Cut to the Giant Douche vs. Turd Sandwich Presidential debate. This seems like it’s going to be a slam dunk for the Turd Sandwich aka Hillary Clinton. All she has to do is walk out and say: “My opponent is a liar and cannot be trusted.” They walk out on stage, and for his first question, he goes on a long monologue about how he is a terrible choice for president, he has no idea how to lead, and that Hillary isn’t as bad as everyone thinks, and would at least be competent as president. Hillary’s response? “My opponent is a liar and cannot be trusted.” It’s a damning critique of Hillary’s inability to sound natural and reliance on soundbites. Garrison begs her to “get out of her own way,” but she counters every attempt for him to give up with her soundbite. He finally panics and mutters to himself “F*ck, oh f*ck, why did it have to be her, I’m so f*cked.”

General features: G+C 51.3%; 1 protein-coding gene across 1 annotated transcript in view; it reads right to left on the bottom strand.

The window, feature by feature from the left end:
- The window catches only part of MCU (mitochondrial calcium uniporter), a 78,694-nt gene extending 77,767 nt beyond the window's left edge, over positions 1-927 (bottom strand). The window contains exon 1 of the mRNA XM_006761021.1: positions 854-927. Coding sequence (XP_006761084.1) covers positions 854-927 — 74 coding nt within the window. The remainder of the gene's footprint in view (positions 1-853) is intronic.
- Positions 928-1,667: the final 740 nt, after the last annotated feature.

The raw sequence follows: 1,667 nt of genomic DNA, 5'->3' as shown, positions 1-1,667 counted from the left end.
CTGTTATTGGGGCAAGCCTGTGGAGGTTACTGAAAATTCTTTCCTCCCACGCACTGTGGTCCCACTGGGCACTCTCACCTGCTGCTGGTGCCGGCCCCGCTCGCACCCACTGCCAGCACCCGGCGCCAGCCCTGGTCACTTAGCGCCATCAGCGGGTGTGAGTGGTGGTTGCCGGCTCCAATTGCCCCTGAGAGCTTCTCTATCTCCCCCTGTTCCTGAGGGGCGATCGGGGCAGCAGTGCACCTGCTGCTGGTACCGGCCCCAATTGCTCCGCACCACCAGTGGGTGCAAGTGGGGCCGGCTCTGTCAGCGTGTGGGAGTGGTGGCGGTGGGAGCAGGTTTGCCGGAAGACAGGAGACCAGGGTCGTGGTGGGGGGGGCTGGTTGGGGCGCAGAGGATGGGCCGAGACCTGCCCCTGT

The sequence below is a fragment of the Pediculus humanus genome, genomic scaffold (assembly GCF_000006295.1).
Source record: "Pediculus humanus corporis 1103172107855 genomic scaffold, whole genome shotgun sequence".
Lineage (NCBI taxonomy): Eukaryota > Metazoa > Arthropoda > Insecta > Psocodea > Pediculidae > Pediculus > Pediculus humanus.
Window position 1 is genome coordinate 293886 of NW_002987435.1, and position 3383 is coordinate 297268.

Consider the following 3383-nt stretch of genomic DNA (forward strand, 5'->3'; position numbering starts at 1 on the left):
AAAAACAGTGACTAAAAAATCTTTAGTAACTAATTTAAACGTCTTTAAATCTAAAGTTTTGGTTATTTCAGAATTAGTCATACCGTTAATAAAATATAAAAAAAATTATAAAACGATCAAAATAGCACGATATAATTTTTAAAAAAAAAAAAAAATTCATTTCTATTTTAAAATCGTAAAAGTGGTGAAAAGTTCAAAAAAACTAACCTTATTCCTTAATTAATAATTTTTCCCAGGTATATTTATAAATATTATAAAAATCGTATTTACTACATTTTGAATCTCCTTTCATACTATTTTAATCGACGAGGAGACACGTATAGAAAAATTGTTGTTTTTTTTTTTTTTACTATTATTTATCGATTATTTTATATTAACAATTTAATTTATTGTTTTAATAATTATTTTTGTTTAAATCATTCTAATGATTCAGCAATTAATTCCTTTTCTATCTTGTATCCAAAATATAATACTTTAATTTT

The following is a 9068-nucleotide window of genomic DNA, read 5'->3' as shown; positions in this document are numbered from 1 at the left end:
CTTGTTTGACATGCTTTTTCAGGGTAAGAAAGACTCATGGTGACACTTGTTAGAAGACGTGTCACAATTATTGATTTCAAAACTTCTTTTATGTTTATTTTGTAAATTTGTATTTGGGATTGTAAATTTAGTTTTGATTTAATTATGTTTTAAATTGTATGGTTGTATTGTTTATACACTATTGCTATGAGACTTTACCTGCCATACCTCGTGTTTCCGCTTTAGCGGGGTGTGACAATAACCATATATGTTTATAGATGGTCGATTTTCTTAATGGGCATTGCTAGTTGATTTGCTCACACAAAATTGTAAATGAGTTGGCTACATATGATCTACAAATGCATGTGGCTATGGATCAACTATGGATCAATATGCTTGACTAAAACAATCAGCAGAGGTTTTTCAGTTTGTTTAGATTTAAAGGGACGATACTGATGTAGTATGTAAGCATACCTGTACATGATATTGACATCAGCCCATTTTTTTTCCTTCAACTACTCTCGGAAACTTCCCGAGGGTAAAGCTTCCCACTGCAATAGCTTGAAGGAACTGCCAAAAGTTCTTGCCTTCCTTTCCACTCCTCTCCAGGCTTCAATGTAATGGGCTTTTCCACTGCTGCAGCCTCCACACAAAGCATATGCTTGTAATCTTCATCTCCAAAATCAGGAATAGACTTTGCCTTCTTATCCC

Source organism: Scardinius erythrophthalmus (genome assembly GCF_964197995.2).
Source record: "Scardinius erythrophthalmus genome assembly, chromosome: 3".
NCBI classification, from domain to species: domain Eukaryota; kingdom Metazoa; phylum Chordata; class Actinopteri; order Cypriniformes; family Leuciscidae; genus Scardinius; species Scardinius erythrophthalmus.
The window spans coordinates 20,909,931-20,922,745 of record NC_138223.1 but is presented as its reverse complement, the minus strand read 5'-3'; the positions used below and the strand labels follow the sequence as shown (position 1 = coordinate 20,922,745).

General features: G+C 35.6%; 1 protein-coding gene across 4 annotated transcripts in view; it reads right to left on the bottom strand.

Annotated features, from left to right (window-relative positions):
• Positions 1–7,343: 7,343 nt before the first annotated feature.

Meanwhile, the boys prepare for the gender war that is brewing in the aftermath of Cartman’s “offing.” Meanwhile, he wanders the hall, unseen by the population. However, he hears a voice calling to him. It’s Heidi Turner, who leads him to the park, where no one has social media. The two spend the rest of the episode bonding, speaking in monotone and existing in their Our Town-esque afterlife. A couple drives by in a car, and we are treated to a recreation of the ending to The Seventh Seal.